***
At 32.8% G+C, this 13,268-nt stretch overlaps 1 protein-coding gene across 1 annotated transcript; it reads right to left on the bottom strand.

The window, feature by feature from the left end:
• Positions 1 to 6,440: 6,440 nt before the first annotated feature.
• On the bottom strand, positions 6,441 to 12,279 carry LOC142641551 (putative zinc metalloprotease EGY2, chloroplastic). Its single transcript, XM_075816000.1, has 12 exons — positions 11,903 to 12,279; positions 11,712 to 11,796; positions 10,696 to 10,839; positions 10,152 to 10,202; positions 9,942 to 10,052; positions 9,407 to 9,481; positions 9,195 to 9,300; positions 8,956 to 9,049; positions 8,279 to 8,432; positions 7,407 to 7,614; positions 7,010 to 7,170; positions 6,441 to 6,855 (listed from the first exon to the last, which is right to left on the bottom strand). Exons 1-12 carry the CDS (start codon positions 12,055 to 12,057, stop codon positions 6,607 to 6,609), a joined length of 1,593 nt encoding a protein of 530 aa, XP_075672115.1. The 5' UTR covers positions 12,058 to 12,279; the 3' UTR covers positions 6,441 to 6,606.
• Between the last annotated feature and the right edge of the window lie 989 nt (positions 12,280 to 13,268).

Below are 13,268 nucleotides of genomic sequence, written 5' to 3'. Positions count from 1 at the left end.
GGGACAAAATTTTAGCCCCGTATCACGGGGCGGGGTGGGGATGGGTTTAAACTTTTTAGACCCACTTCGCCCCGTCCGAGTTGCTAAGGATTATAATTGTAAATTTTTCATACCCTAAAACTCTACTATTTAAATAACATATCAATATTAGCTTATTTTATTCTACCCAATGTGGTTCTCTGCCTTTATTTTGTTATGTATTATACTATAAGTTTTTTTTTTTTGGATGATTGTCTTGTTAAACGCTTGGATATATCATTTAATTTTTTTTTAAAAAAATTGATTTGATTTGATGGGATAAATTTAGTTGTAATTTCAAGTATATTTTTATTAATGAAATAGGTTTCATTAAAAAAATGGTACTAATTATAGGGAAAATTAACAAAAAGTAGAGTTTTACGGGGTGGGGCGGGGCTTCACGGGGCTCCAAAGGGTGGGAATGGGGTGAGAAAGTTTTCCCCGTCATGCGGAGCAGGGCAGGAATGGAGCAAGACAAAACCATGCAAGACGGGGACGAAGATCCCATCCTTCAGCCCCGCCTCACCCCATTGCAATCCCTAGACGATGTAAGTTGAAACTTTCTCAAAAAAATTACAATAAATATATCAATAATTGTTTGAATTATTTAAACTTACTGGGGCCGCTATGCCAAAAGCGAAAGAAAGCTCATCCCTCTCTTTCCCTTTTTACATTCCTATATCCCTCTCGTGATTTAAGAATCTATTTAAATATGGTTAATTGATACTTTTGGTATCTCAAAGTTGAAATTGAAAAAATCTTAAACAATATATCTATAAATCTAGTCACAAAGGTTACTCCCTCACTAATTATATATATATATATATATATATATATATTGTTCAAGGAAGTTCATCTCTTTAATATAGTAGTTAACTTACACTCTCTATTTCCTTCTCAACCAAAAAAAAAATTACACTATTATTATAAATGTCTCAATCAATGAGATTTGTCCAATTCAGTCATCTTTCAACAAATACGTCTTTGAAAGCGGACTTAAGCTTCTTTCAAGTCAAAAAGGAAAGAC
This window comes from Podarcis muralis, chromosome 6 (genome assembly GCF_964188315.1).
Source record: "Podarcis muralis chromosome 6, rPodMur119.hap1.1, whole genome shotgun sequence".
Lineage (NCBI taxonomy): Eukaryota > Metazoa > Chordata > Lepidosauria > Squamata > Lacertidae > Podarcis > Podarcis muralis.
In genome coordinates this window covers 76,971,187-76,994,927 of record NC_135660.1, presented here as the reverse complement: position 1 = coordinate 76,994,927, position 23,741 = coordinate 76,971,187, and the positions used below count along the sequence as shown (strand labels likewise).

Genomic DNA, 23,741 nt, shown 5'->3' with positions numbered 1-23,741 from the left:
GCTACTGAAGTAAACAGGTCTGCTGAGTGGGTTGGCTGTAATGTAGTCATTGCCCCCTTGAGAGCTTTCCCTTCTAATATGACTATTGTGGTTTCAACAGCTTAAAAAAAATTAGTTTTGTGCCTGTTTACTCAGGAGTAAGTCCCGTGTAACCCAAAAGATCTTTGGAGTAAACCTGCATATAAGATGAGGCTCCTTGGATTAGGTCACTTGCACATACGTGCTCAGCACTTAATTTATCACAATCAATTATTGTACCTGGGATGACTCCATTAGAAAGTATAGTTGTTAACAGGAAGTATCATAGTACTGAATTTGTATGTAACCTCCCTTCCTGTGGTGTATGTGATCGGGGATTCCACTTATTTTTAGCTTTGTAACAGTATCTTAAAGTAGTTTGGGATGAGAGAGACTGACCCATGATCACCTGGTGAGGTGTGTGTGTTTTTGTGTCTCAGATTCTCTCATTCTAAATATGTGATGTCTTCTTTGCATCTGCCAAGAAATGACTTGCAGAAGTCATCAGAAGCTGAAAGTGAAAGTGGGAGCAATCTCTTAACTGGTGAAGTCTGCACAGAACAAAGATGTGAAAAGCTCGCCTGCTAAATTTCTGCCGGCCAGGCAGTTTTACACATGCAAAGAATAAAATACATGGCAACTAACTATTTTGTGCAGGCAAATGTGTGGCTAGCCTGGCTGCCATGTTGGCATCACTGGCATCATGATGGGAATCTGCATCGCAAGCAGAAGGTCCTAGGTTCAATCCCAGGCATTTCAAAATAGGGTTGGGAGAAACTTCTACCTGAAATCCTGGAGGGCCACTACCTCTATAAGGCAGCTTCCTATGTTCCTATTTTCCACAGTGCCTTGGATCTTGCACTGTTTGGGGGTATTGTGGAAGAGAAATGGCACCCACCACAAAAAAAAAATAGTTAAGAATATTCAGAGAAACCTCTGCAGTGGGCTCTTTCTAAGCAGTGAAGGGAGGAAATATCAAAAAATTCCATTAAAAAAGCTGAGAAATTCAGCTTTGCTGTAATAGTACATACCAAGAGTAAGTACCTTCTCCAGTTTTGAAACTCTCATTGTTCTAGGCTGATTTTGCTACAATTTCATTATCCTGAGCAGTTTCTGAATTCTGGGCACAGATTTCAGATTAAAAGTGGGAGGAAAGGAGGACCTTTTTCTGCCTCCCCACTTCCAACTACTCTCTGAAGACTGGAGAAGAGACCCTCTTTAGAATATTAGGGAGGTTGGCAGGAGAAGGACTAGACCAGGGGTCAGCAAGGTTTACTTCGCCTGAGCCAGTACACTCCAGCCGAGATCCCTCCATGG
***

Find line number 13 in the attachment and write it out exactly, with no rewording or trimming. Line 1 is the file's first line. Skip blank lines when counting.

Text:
GCTACTGAAGTAAACAGGTCTGCTGAGTGGGTTGGCTGTAATGTAGTCATTGCCCCCTTGAGAGCTTTCCCTTCTAATATGACTATTGTGGTTTCAACAGCTTAAAAAAAATTAGTTTTGTGCCTGTTTACTCAGGAGTAAGTCCCGTGTAACCCAAAAGATCTTTGGAGTAAACCTGCATATAAGATGAGGCTCCTTGGATTAGGTCACTTGCACATACGTGCTCAGCACTTAATTTATCACAATCAATTATTGTACCTGGGATGACTCCATTAGAAAGTATAGTTGTTAACAGGAAGTATCATAGTACTGAATTTGTATGTAACCTCCCTTCCTGTGGTGTATGTGATCGGGGATTCCACTTATTTTTAGCTTTGTAACAGTATCTTAAAGTAGTTTGGGATGAGAGAGACTGACCCATGATCACCTGGTGAGGTGTGTGTGTTTTTGTGTCTCAGATTCTCTCATTCTAAATATGTGATGTCTTCTTTGCATCTGCCAAGAAATGACTTGCAGAAGTCATCAGAAGCTGAAAGTGAAAGTGGGAGCAATCTCTTAACTGGTGAAGTCTGCACAGAACAAAGATGTGAAAAGCTCGCCTGCTAAATTTCTGCCGGCCAGGCAGTTTTACACATGCAAAGAATAAAATACATGGCAACTAACTATTTTGTGCAGGCAAATGTGTGGCTAGCCTGGCTGCCATGTTGGCATCACTGGCATCATGATGGGAATCTGCATCGCAAGCAGAAGGTCCTAGGTTCAATCCCAGGCATTTCAAAATAGGGTTGGGAGAAACTTCTACCTGAAATCCTGGAGGGCCACTACCTCTATAAGGCAGCTTCCTATGTTCCTATTTTCCACAGTGCCTTGGATCTTGCACTGTTTGGGGGTATTGTGGAAGAGAAATGGCACCCACCACAAAAAAAAAATAGTTAAGAATATTCAGAGAAACCTCTGCAGTGGGCTCTTTCTAAGCAGTGAAGGGAGGAAATATCAAAAAATTCCATTAAAAAAGCTGAGAAATTCAGCTTTGCTGTAATAGTACATACCAAGAGTAAGTACCTTCTCCAGTTTTGAAACTCTCATTGTTCTAGGCTGATTTTGCTACAATTTCATTATCCTGAGCAGTTTCTGAATTCTGGGCACAGATTTCAGATTAAAAGTGGGAGGAAAGGAGGACCTTTTTCTGCCTCCCCACTTCCAACTACTCTCTGAAGACTGGAGAAGAGACCCTCTTTAGAATATTAGGGAGGTTGGCAGGAGAAGGACTAGACCAGGGGTCAGCAAGGTTTACTTCGCCTGAGCCAGTACACTCCAGCCGAGATCCCTCCATGG